The $168.4-million budget proposal for 2017-18 that First Selectman Tim Herbst presented to the Board of Finance last week will increase spending about 2.9%, but due to projected grand list growth, will require a 1.9% tax hike to fund, Herbst said. But Herbst warned that Gov. Dannel Malloy’s plan to reduce Trumbull’s municipal aid could saddle homeowners with a significant extra burden.

The possibility of a state aid cut required Herbst to deliver a 400-page budget with two separate proposals, he said.

“The first option will be the budget I prepared before the state budget was announced,” Herbst told the finance board. “The second budget will be the impact of $5.6 million in cuts as proposed by Gov. Malloy. If Gov. Malloy’s reductions are fully realized, the people of Trumbull could potentially see a 5.89% tax increase. As this budget proceeds through the Board of Finance and Trumbull Town Council, rest assured that I will veto any budget that delivers a tax increase above 2%.”

If state funding remains steady, Herbst’s budget proposal would require a tax increase of 1.9%, from 32.74 mills to 33.38. To put that in perspective, Herbst included the tax bills for his own home and those of several other current and former elected officials. Under his plan, Herbst’s own real estate taxes would rise from $7,556 to $7,697. (Full budget document online.)

The bulk of the proposed 2017-18 budget is allocated to the school system. The Board of Education had requested a 3.5% budget increase, which Herbst trimmed to a 2.8% increase.

The town does not have line-item control of the school budget; it is appropriated as a lump sum. Still, Herbst said in examining the school budget request, he was confident that there was sufficient projected savings that school programs would not be affected by the reduction.

Herbst went on to criticize Malloy and state Democrats for the governor’s proposal to eliminate $3.4 million in school aid to Trumbull, a decision Herbst called “the greatest assault on education in the history of the town.” Worsening the situation is that the state budget will not be final until June, while Trumbull must approve a budget in April.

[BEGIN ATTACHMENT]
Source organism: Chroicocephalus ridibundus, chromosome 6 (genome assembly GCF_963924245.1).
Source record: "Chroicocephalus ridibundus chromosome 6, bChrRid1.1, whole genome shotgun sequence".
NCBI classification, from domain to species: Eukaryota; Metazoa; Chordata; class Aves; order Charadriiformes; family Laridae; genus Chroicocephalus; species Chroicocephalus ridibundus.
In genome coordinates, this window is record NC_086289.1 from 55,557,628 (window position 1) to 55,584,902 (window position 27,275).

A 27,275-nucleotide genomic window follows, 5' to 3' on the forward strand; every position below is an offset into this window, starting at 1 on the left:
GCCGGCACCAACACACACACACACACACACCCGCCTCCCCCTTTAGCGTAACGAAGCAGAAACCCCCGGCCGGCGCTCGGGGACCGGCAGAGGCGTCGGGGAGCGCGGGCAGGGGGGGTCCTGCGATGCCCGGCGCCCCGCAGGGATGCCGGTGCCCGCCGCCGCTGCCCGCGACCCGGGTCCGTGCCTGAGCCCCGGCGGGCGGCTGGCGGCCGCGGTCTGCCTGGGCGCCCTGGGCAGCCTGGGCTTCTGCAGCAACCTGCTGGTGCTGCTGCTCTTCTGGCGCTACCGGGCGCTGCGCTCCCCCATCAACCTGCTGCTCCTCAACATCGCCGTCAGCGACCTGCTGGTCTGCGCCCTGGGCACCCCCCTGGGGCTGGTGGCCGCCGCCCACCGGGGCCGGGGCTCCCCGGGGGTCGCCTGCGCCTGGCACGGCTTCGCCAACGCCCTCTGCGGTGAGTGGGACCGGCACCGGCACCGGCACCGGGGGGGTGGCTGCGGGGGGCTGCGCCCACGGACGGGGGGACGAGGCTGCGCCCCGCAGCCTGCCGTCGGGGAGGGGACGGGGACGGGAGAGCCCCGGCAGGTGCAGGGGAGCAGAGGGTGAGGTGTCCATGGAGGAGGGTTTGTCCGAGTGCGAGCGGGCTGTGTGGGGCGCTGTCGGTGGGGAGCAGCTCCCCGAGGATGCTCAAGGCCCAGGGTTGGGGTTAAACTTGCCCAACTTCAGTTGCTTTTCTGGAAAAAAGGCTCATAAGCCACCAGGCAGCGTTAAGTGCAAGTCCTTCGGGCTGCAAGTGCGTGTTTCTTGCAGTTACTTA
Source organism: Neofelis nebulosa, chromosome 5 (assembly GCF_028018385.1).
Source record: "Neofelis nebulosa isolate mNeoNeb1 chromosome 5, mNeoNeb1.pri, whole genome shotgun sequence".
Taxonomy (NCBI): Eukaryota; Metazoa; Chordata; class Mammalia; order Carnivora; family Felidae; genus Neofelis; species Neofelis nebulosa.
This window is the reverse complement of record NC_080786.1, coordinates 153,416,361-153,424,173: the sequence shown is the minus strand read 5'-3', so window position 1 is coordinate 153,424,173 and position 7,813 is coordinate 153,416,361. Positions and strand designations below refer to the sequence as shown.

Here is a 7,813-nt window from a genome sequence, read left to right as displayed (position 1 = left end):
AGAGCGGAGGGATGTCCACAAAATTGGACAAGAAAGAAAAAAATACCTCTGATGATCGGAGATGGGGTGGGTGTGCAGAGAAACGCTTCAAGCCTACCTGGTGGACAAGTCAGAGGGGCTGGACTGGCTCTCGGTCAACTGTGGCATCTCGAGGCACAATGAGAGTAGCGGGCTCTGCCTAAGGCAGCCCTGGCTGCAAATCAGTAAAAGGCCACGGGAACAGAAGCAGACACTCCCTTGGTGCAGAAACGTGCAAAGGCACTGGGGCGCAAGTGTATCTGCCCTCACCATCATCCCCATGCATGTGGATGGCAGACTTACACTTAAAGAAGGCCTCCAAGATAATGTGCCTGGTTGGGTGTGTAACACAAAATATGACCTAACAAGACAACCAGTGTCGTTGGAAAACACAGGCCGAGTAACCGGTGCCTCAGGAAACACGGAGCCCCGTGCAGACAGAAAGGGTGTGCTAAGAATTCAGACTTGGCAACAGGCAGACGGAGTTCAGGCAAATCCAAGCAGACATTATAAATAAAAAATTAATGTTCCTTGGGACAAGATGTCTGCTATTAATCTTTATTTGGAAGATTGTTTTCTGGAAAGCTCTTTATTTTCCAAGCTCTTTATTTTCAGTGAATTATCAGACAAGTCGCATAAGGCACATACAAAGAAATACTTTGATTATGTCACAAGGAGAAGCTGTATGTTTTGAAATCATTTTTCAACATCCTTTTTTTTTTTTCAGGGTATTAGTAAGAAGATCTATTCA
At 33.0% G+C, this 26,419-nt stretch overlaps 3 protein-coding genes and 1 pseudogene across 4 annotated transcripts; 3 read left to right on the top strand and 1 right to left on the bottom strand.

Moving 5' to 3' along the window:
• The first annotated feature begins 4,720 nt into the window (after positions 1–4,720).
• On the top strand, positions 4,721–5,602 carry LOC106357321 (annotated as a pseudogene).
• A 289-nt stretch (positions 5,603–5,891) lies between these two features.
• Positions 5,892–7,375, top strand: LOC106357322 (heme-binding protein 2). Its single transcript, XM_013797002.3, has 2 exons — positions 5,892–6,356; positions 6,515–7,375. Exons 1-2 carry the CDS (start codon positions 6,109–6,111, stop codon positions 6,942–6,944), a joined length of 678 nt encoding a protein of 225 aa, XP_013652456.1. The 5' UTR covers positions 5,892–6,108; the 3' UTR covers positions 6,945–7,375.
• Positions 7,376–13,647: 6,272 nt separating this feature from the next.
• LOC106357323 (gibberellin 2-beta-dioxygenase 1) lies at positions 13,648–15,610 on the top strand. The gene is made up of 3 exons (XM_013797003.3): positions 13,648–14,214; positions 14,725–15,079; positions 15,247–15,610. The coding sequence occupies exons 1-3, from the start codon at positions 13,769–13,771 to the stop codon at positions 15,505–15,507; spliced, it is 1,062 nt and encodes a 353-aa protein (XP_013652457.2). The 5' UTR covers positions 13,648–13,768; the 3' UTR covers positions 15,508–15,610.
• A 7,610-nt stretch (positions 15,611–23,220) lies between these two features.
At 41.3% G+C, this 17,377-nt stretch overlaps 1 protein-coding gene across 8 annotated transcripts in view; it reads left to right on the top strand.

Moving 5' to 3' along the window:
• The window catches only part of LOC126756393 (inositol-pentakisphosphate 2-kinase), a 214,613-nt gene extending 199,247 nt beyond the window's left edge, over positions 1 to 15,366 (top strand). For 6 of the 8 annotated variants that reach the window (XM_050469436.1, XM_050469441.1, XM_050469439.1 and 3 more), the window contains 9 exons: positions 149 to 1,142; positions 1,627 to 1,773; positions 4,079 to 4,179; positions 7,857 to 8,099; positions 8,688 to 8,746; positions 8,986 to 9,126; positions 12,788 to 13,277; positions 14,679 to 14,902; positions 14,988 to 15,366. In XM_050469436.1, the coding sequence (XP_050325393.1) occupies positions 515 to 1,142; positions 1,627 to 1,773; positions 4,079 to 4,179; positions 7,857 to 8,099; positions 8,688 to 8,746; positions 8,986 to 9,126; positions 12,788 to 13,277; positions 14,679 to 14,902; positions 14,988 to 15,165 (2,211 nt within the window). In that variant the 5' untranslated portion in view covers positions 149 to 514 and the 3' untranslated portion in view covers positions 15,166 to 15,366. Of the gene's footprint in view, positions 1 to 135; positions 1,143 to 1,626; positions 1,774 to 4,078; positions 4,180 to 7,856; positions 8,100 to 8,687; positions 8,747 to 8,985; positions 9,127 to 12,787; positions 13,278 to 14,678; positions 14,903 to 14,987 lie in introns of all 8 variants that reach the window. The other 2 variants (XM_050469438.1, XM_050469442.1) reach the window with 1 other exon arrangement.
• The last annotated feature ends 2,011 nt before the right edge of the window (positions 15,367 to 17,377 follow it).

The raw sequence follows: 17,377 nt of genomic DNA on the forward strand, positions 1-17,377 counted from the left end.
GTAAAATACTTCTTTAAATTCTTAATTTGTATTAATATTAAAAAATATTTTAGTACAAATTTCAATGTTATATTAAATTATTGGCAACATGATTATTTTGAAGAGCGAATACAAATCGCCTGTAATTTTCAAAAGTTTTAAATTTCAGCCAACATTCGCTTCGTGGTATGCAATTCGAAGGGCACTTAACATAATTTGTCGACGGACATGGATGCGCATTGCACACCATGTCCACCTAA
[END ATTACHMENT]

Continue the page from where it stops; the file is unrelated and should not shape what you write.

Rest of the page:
“This is causing tremendous anxiety,” Herbst said. “The concern is if we approve the budget, do we make cuts now based on Malloy’s recommendation, or is this going to change? Do we cut now or do we gamble? How do you navigate this?”

[AUDIO: Tim Herbst, in response to question about the effect of Gov. Dannel Malloy's proposed municipal aid cuts, questions the silence of local Democrats on the issue. Story continues under audio.]

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Among other budget highlights Herbst pointed out in his summary, the town’s unallocated fund balance is $18.6 million, or about 11.7% of the budget. Herbst also pointed out that contributions to the town’s pension fund have increased a cumulative $45.8 million, and new hires now receive defined contribution plans, rather than town-funded pensions.

“Between the town and Board of Education noncertified personnel, we have successfully negotiated nine labor agreements that now have a defined contribution plan for new employee hires, which long term will reduce the town’s unfunded pension liability,” Herbst said. “Eight years later, we have set our pension systems on a path to prosperity, where continued commitment in the operating budget and a diversified investment strategy will lead to a pension system that is fully funded.”

The Board of Finance and Town Council Finance Committee will hold two public hearings on the budget. The first is Feb. 23 at 7 p.m. at Town Hall. The second is March 11 at 10 a.m. at Madison Middle School.